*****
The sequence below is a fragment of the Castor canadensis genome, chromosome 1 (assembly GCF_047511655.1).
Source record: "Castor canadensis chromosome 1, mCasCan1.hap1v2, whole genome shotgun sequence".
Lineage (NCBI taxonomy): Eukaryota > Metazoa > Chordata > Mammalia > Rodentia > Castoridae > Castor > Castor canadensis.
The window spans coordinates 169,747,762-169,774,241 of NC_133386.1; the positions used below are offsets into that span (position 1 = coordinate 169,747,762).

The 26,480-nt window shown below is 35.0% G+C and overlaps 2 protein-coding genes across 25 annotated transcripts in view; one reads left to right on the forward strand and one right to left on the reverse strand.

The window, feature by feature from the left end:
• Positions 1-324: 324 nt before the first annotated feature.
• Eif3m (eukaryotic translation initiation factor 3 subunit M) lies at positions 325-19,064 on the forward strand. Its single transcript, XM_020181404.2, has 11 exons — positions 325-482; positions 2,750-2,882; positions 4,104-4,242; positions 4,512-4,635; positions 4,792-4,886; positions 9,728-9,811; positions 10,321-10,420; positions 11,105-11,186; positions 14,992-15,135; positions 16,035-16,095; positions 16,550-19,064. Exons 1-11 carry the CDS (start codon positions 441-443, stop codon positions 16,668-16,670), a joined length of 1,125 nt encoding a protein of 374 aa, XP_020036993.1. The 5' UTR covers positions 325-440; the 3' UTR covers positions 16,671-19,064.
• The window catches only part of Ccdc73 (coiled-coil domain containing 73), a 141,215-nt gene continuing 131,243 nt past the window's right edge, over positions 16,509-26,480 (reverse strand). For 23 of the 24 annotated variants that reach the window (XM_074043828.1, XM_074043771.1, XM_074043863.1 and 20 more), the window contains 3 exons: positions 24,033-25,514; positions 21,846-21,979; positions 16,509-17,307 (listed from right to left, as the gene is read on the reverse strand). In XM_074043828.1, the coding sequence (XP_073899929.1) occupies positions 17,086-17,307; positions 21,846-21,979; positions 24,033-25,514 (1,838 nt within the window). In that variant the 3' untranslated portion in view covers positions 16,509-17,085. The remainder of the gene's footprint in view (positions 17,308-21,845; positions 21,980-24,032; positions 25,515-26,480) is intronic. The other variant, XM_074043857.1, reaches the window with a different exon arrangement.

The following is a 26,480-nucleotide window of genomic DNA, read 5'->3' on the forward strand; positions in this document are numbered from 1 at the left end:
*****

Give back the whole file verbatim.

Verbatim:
The sequence below is a fragment of the Castor canadensis genome, chromosome 1 (assembly GCF_047511655.1).
Source record: "Castor canadensis chromosome 1, mCasCan1.hap1v2, whole genome shotgun sequence".
Lineage (NCBI taxonomy): Eukaryota > Metazoa > Chordata > Mammalia > Rodentia > Castoridae > Castor > Castor canadensis.
The window spans coordinates 169,747,762-169,774,241 of NC_133386.1; the positions used below are offsets into that span (position 1 = coordinate 169,747,762).

The 26,480-nt window shown below is 35.0% G+C and overlaps 2 protein-coding genes across 25 annotated transcripts in view; one reads left to right on the forward strand and one right to left on the reverse strand.

The window, feature by feature from the left end:
• Positions 1-324: 324 nt before the first annotated feature.
• Eif3m (eukaryotic translation initiation factor 3 subunit M) lies at positions 325-19,064 on the forward strand. Its single transcript, XM_020181404.2, has 11 exons — positions 325-482; positions 2,750-2,882; positions 4,104-4,242; positions 4,512-4,635; positions 4,792-4,886; positions 9,728-9,811; positions 10,321-10,420; positions 11,105-11,186; positions 14,992-15,135; positions 16,035-16,095; positions 16,550-19,064. Exons 1-11 carry the CDS (start codon positions 441-443, stop codon positions 16,668-16,670), a joined length of 1,125 nt encoding a protein of 374 aa, XP_020036993.1. The 5' UTR covers positions 325-440; the 3' UTR covers positions 16,671-19,064.
• The window catches only part of Ccdc73 (coiled-coil domain containing 73), a 141,215-nt gene continuing 131,243 nt past the window's right edge, over positions 16,509-26,480 (reverse strand). For 23 of the 24 annotated variants that reach the window (XM_074043828.1, XM_074043771.1, XM_074043863.1 and 20 more), the window contains 3 exons: positions 24,033-25,514; positions 21,846-21,979; positions 16,509-17,307 (listed from right to left, as the gene is read on the reverse strand). In XM_074043828.1, the coding sequence (XP_073899929.1) occupies positions 17,086-17,307; positions 21,846-21,979; positions 24,033-25,514 (1,838 nt within the window). In that variant the 3' untranslated portion in view covers positions 16,509-17,085. The remainder of the gene's footprint in view (positions 17,308-21,845; positions 21,980-24,032; positions 25,515-26,480) is intronic. The other variant, XM_074043857.1, reaches the window with a different exon arrangement.

The following is a 26,480-nucleotide window of genomic DNA, read 5'->3' on the forward strand; positions in this document are numbered from 1 at the left end: